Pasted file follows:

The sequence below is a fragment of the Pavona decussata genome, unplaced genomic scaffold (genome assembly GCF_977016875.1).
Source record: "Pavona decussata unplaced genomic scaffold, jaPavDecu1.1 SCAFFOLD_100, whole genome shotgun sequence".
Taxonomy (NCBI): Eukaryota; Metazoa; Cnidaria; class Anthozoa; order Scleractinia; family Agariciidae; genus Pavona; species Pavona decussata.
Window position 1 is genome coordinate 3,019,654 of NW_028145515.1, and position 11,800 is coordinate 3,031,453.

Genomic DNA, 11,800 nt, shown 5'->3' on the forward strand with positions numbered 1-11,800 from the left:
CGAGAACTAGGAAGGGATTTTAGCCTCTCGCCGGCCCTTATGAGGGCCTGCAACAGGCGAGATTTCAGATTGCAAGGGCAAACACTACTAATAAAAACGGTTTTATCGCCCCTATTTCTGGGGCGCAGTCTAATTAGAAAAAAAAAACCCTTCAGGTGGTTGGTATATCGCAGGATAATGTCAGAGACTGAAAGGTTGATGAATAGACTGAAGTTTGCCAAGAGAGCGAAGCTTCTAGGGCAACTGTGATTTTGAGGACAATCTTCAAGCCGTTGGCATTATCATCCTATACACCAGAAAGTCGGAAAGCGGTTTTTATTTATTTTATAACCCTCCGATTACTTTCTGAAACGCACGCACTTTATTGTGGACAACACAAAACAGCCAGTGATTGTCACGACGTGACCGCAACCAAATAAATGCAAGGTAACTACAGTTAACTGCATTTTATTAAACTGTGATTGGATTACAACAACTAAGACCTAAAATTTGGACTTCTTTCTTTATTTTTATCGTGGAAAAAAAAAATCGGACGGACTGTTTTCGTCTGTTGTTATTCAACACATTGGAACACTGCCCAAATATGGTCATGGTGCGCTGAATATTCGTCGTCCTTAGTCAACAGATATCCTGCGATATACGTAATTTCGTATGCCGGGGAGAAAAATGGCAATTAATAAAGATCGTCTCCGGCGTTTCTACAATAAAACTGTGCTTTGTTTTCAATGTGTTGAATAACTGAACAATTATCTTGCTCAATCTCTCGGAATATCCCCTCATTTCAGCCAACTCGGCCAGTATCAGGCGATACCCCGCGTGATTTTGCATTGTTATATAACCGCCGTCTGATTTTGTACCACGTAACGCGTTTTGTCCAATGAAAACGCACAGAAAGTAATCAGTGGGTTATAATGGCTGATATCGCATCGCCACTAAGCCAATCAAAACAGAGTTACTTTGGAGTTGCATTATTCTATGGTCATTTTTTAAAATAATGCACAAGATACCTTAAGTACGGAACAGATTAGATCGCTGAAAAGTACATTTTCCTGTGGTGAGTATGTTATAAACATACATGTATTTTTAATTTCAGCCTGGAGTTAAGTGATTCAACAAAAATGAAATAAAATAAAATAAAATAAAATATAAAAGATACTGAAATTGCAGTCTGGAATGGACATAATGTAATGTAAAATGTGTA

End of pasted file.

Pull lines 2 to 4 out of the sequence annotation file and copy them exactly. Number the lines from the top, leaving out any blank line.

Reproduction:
Source record: "Pavona decussata unplaced genomic scaffold, jaPavDecu1.1 SCAFFOLD_100, whole genome shotgun sequence".
Taxonomy (NCBI): Eukaryota; Metazoa; Cnidaria; class Anthozoa; order Scleractinia; family Agariciidae; genus Pavona; species Pavona decussata.
Window position 1 is genome coordinate 3,019,654 of NW_028145515.1, and position 11,800 is coordinate 3,031,453.